Note: Where available, the PDF/Word icon below is provided to view the complete and fully formatted document
 Download Current HansardDownload Current Hansard   

Previous Fragment    Next Fragment
Monday, 14 October 1991
Page: 1833


Mr CREAN (-Minister for Primary Industries and Energy)(4.46 p.m.) —-I move:

That the amendments be agreed to.

Because there are amendments relating to three separate Bills before the House today, I should indicate that before the parliamentary recess all three Bills, the Fisheries Administration Bill, the Fisheries Management Bill and the Fisheries Legislation (Consequential Provisions) Bill, were passed by this House. When the legislation got to the Senate, it was referred to the Standing Committee on Industry, Science and Technology and the Senate rose before that Senate Standing Committee completed its deliberations.

In the parliamentary recess, two reports came to the notice of that Senate Committee. One was the report of the Ecologically Sustainable Development Committee dealing with fisheries and the other was the final report of the Industry Commission which was originally understood only to go to the question of charging--the cost recovery issue--for fisheries management, but in fact made some observations that went beyond that point.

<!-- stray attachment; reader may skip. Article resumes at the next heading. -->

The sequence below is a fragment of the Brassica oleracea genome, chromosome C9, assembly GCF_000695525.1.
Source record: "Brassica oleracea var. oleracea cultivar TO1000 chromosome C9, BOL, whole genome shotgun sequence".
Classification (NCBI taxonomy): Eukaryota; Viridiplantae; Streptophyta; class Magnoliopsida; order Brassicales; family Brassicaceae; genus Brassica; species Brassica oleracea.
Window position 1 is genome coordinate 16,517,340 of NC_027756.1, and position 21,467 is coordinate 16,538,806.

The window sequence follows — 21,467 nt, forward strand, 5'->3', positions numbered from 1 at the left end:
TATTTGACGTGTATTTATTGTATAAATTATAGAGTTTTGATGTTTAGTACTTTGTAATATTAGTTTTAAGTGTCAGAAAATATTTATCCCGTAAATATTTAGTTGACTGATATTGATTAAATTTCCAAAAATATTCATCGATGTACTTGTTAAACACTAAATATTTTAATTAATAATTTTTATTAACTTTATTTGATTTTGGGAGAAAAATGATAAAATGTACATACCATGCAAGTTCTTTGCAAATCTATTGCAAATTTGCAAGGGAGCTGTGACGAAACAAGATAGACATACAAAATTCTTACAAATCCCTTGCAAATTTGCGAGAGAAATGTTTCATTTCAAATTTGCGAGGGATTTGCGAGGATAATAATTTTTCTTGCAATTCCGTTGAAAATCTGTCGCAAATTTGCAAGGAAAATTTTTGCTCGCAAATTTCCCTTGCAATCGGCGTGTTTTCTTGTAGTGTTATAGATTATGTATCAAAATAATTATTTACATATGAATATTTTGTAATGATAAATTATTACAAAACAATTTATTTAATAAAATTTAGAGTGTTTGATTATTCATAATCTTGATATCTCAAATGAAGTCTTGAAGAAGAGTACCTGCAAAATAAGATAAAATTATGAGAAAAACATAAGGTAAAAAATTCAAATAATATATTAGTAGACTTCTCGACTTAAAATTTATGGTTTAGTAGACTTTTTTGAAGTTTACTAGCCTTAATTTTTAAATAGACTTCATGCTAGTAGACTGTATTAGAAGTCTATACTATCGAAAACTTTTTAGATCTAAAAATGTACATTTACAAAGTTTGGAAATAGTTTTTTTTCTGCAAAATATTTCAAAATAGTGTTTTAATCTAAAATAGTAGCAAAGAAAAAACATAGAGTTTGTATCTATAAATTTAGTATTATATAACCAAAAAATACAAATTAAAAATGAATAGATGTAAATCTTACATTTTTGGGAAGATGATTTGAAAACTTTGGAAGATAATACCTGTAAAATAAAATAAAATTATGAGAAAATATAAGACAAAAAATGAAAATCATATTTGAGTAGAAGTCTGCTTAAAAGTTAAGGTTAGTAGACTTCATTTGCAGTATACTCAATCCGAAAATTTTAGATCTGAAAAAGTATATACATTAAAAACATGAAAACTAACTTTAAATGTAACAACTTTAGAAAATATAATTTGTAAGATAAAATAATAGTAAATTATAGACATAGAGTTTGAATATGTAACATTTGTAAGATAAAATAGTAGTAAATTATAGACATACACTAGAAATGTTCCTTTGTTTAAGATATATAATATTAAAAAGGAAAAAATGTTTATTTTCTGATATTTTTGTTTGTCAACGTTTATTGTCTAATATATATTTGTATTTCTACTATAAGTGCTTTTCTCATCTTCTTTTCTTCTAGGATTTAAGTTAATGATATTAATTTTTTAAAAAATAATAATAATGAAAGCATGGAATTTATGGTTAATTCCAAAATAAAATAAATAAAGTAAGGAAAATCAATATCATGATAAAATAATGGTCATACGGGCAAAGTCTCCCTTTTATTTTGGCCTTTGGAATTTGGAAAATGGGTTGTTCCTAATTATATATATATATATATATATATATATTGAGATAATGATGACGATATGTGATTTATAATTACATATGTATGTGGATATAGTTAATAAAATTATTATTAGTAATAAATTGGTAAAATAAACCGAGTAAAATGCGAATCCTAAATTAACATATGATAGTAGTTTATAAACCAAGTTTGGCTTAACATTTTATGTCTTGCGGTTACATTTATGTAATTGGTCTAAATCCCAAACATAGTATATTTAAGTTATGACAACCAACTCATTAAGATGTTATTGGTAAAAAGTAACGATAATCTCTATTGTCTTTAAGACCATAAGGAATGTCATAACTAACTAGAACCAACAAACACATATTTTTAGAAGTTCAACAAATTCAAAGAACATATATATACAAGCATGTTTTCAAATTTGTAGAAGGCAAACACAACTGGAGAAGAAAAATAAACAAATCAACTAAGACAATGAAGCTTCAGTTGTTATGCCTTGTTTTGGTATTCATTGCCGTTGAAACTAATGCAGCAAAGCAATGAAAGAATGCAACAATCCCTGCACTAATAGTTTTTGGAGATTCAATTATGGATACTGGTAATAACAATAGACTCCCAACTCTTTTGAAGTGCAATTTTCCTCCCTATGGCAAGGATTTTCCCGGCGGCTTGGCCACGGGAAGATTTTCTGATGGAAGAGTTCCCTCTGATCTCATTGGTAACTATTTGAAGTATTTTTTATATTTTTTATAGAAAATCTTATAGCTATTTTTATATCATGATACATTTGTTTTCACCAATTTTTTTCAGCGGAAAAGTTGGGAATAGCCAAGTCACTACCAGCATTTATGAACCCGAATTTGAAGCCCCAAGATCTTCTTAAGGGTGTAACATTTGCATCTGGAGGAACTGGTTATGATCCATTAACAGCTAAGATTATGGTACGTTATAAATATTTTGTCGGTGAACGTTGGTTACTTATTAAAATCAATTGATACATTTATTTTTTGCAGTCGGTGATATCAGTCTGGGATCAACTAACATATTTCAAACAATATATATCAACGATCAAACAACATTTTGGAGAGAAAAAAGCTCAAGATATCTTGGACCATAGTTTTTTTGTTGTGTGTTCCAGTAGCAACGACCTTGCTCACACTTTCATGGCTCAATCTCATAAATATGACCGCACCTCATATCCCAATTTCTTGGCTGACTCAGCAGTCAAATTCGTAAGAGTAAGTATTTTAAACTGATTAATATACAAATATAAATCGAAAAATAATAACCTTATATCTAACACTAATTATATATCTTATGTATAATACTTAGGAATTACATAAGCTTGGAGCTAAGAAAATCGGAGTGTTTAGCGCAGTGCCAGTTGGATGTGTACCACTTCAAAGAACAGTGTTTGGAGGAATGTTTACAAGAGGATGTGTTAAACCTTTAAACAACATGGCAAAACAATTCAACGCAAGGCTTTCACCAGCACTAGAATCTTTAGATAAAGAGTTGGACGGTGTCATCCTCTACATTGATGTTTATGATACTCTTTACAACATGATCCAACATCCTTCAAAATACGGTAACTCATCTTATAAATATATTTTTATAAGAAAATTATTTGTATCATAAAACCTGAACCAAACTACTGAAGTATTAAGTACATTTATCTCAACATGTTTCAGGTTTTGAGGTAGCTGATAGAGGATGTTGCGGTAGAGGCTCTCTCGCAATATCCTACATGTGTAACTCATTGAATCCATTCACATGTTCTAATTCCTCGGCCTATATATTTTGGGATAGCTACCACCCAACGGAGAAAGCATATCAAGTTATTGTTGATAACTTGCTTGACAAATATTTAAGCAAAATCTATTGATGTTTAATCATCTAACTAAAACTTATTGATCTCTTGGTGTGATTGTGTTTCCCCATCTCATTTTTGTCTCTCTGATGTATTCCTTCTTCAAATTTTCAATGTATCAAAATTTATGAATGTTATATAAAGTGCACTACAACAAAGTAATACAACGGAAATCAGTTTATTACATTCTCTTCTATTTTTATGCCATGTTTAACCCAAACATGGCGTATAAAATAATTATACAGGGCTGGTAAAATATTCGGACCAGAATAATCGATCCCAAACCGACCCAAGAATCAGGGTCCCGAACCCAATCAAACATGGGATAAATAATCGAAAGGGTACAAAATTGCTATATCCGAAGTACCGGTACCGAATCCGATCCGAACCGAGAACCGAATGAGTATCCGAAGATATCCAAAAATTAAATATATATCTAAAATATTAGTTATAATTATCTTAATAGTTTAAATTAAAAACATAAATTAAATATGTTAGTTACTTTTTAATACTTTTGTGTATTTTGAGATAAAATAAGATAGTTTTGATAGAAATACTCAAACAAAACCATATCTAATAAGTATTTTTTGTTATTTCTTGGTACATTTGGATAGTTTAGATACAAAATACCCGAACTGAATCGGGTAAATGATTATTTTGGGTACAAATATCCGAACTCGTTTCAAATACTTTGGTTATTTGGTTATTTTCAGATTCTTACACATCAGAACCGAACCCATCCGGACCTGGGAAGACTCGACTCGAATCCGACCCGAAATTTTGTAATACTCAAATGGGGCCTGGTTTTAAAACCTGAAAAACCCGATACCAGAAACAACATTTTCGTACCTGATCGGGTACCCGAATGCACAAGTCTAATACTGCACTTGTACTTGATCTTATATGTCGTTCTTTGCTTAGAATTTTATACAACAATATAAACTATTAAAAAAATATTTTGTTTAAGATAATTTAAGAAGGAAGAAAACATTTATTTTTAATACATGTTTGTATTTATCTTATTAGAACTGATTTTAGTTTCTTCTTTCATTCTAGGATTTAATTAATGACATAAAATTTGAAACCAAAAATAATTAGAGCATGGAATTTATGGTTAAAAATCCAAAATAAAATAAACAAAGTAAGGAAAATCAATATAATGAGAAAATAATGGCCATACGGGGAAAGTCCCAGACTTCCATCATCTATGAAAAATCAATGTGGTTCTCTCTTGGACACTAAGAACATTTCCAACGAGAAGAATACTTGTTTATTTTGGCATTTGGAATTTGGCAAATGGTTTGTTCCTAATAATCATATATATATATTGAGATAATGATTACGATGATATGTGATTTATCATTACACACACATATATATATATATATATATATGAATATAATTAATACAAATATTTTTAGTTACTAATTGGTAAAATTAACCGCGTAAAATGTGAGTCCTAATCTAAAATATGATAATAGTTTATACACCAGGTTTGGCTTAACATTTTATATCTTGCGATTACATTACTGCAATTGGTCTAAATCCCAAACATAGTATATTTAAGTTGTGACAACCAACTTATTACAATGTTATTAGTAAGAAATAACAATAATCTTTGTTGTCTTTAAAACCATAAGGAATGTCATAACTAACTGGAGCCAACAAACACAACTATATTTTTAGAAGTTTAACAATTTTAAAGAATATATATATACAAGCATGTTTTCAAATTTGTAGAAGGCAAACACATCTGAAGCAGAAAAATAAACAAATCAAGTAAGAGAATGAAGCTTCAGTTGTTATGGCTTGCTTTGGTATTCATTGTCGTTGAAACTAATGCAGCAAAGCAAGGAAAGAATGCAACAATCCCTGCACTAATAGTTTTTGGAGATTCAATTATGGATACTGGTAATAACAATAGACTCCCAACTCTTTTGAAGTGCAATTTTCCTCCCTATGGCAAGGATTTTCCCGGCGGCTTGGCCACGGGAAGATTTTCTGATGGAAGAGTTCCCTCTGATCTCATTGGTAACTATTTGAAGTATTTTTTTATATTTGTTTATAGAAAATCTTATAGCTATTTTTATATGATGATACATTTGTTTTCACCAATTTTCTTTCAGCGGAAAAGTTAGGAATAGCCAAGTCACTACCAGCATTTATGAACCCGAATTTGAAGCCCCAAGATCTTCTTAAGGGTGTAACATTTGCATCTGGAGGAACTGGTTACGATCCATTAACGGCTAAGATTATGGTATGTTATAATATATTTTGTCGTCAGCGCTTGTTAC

Against that background, I had a number of discussions with the Opposition both in this House and in the Senate, as well as with the Committee. What resulted was a series of discussions that ultimately led to these sets of amendments that incorporate issues that were raised, mostly out of those two reports. The amendments refer in differing ways to the three different Bills that are before us and, if I make some observations at this stage, it will not be necessary for me to go into detail with each of the subsequent two pieces of legislation.

To try to give the House some idea as to where the changes were picked up, I think it useful to try to categorise them into a number of different aspects. The first goes to the ecologically sustainable development issue. The House would be aware that an objective of the fisheries legislation was to ensure the conservation of fisheries resources and the environment which sustains those resources. The amendments that go to this issue further strengthen that commitment by requiring that the exploitation of fisheries resources be conducted in a manner consistent with the principles of ecologically sustainable development, in particular the need to have regard to the impact of fishing on non-target species and on the marine environment. I consider that this is a logical development of the policy statement and is in keeping with the development of our thinking on ESD, in particular in relation to fisheries.